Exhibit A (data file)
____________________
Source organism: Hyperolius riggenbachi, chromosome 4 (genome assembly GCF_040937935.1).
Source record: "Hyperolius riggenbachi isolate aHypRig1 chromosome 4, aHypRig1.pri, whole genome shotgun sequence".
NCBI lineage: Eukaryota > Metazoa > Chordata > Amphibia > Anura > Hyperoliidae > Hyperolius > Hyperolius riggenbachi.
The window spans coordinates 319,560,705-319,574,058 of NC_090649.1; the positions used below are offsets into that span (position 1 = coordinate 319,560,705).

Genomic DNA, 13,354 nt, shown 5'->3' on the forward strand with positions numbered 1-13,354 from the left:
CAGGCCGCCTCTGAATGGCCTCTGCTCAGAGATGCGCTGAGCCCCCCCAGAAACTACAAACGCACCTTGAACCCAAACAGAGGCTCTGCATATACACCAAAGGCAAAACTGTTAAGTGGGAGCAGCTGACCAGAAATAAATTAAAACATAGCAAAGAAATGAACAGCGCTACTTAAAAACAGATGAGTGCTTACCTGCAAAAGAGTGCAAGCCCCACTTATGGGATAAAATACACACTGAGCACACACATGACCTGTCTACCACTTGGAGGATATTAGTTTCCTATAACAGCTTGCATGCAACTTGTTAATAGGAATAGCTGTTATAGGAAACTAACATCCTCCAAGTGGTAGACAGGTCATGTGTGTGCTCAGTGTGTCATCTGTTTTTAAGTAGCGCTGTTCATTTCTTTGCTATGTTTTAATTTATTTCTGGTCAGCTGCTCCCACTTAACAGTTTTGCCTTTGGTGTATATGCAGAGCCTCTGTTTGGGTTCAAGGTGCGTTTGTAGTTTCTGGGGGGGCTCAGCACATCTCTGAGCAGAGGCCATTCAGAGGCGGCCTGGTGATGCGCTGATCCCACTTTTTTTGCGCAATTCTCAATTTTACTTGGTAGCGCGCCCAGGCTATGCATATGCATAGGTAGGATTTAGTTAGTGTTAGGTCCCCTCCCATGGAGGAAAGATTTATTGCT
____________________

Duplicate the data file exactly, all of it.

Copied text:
Source organism: Hyperolius riggenbachi, chromosome 4 (genome assembly GCF_040937935.1).
Source record: "Hyperolius riggenbachi isolate aHypRig1 chromosome 4, aHypRig1.pri, whole genome shotgun sequence".
NCBI lineage: Eukaryota > Metazoa > Chordata > Amphibia > Anura > Hyperoliidae > Hyperolius > Hyperolius riggenbachi.
The window spans coordinates 319,560,705-319,574,058 of NC_090649.1; the positions used below are offsets into that span (position 1 = coordinate 319,560,705).

Genomic DNA, 13,354 nt, shown 5'->3' on the forward strand with positions numbered 1-13,354 from the left:
CAGGCCGCCTCTGAATGGCCTCTGCTCAGAGATGCGCTGAGCCCCCCCAGAAACTACAAACGCACCTTGAACCCAAACAGAGGCTCTGCATATACACCAAAGGCAAAACTGTTAAGTGGGAGCAGCTGACCAGAAATAAATTAAAACATAGCAAAGAAATGAACAGCGCTACTTAAAAACAGATGAGTGCTTACCTGCAAAAGAGTGCAAGCCCCACTTATGGGATAAAATACACACTGAGCACACACATGACCTGTCTACCACTTGGAGGATATTAGTTTCCTATAACAGCTTGCATGCAACTTGTTAATAGGAATAGCTGTTATAGGAAACTAACATCCTCCAAGTGGTAGACAGGTCATGTGTGTGCTCAGTGTGTCATCTGTTTTTAAGTAGCGCTGTTCATTTCTTTGCTATGTTTTAATTTATTTCTGGTCAGCTGCTCCCACTTAACAGTTTTGCCTTTGGTGTATATGCAGAGCCTCTGTTTGGGTTCAAGGTGCGTTTGTAGTTTCTGGGGGGGCTCAGCACATCTCTGAGCAGAGGCCATTCAGAGGCGGCCTGGTGATGCGCTGATCCCACTTTTTTTGCGCAATTCTCAATTTTACTTGGTAGCGCGCCCAGGCTATGCATATGCATAGGTAGGATTTAGTTAGTGTTAGGTCCCCTCCCATGGAGGAAAGATTTATTGCT